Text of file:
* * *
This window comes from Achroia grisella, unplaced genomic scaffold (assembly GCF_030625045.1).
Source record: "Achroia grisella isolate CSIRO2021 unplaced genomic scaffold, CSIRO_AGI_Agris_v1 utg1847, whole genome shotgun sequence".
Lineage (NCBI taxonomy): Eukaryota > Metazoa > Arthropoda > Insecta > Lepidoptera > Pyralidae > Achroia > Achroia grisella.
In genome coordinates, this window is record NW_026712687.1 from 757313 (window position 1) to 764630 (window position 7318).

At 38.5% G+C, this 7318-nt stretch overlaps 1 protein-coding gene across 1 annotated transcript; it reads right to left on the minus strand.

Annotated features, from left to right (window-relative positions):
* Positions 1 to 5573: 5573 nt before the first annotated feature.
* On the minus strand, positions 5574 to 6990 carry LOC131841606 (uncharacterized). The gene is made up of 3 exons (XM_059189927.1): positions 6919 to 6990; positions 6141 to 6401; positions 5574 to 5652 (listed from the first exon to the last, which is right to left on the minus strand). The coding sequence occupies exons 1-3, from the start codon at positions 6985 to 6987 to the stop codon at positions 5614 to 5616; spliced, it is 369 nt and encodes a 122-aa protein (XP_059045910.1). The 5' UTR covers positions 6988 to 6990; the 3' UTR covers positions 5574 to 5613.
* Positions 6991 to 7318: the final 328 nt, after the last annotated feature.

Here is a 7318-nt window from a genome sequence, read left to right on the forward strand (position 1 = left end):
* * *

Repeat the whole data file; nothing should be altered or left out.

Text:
This window comes from Achroia grisella, unplaced genomic scaffold (assembly GCF_030625045.1).
Source record: "Achroia grisella isolate CSIRO2021 unplaced genomic scaffold, CSIRO_AGI_Agris_v1 utg1847, whole genome shotgun sequence".
Lineage (NCBI taxonomy): Eukaryota > Metazoa > Arthropoda > Insecta > Lepidoptera > Pyralidae > Achroia > Achroia grisella.
In genome coordinates, this window is record NW_026712687.1 from 757313 (window position 1) to 764630 (window position 7318).

At 38.5% G+C, this 7318-nt stretch overlaps 1 protein-coding gene across 1 annotated transcript; it reads right to left on the minus strand.

Annotated features, from left to right (window-relative positions):
* Positions 1 to 5573: 5573 nt before the first annotated feature.
* On the minus strand, positions 5574 to 6990 carry LOC131841606 (uncharacterized). The gene is made up of 3 exons (XM_059189927.1): positions 6919 to 6990; positions 6141 to 6401; positions 5574 to 5652 (listed from the first exon to the last, which is right to left on the minus strand). The coding sequence occupies exons 1-3, from the start codon at positions 6985 to 6987 to the stop codon at positions 5614 to 5616; spliced, it is 369 nt and encodes a 122-aa protein (XP_059045910.1). The 5' UTR covers positions 6988 to 6990; the 3' UTR covers positions 5574 to 5613.
* Positions 6991 to 7318: the final 328 nt, after the last annotated feature.

Here is a 7318-nt window from a genome sequence, read left to right on the forward strand (position 1 = left end):